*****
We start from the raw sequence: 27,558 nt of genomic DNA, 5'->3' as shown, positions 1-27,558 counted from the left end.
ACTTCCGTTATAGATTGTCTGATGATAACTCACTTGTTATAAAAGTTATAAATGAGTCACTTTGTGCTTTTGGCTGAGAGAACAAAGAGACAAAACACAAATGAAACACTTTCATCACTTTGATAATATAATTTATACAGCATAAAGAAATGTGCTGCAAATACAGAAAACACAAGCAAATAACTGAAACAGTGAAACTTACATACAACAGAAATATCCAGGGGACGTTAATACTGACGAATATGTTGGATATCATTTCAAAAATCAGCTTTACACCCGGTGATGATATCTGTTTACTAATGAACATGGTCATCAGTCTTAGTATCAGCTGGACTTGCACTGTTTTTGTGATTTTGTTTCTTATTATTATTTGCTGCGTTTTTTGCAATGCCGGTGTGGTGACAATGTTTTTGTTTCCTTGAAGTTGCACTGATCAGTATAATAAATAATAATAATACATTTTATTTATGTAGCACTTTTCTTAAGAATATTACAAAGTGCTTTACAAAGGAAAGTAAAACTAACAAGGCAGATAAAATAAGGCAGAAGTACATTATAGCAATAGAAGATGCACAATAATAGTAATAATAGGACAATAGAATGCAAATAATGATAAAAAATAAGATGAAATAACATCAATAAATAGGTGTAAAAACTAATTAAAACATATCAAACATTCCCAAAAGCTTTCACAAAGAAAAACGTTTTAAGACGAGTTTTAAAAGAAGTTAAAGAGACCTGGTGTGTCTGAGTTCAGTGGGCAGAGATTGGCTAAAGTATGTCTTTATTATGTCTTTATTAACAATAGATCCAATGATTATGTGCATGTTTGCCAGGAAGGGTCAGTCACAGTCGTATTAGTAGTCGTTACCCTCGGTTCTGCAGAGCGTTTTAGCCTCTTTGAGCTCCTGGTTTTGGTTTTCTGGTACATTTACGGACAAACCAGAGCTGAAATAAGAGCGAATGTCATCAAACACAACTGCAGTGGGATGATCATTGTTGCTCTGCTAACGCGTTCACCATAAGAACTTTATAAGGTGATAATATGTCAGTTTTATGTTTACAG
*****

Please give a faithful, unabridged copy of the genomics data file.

We start from the raw sequence: 27,558 nt of genomic DNA, 5'->3' as shown, positions 1-27,558 counted from the left end.
ACTTCCGTTATAGATTGTCTGATGATAACTCACTTGTTATAAAAGTTATAAATGAGTCACTTTGTGCTTTTGGCTGAGAGAACAAAGAGACAAAACACAAATGAAACACTTTCATCACTTTGATAATATAATTTATACAGCATAAAGAAATGTGCTGCAAATACAGAAAACACAAGCAAATAACTGAAACAGTGAAACTTACATACAACAGAAATATCCAGGGGACGTTAATACTGACGAATATGTTGGATATCATTTCAAAAATCAGCTTTACACCCGGTGATGATATCTGTTTACTAATGAACATGGTCATCAGTCTTAGTATCAGCTGGACTTGCACTGTTTTTGTGATTTTGTTTCTTATTATTATTTGCTGCGTTTTTTGCAATGCCGGTGTGGTGACAATGTTTTTGTTTCCTTGAAGTTGCACTGATCAGTATAATAAATAATAATAATACATTTTATTTATGTAGCACTTTTCTTAAGAATATTACAAAGTGCTTTACAAAGGAAAGTAAAACTAACAAGGCAGATAAAATAAGGCAGAAGTACATTATAGCAATAGAAGATGCACAATAATAGTAATAATAGGACAATAGAATGCAAATAATGATAAAAAATAAGATGAAATAACATCAATAAATAGGTGTAAAAACTAATTAAAACATATCAAACATTCCCAAAAGCTTTCACAAAGAAAAACGTTTTAAGACGAGTTTTAAAAGAAGTTAAAGAGACCTGGTGTGTCTGAGTTCAGTGGGCAGAGATTGGCTAAAGTATGTCTTTATTATGTCTTTATTAACAATAGATCCAATGATTATGTGCATGTTTGCCAGGAAGGGTCAGTCACAGTCGTATTAGTAGTCGTTACCCTCGGTTCTGCAGAGCGTTTTAGCCTCTTTGAGCTCCTGGTTTTGGTTTTCTGGTACATTTACGGACAAACCAGAGCTGAAATAAGAGCGAATGTCATCAAACACAACTGCAGTGGGATGATCATTGTTGCTCTGCTAACGCGTTCACCATAAGAACTTTATAAGGTGATAATATGTCAGTTTTATGTTTACAG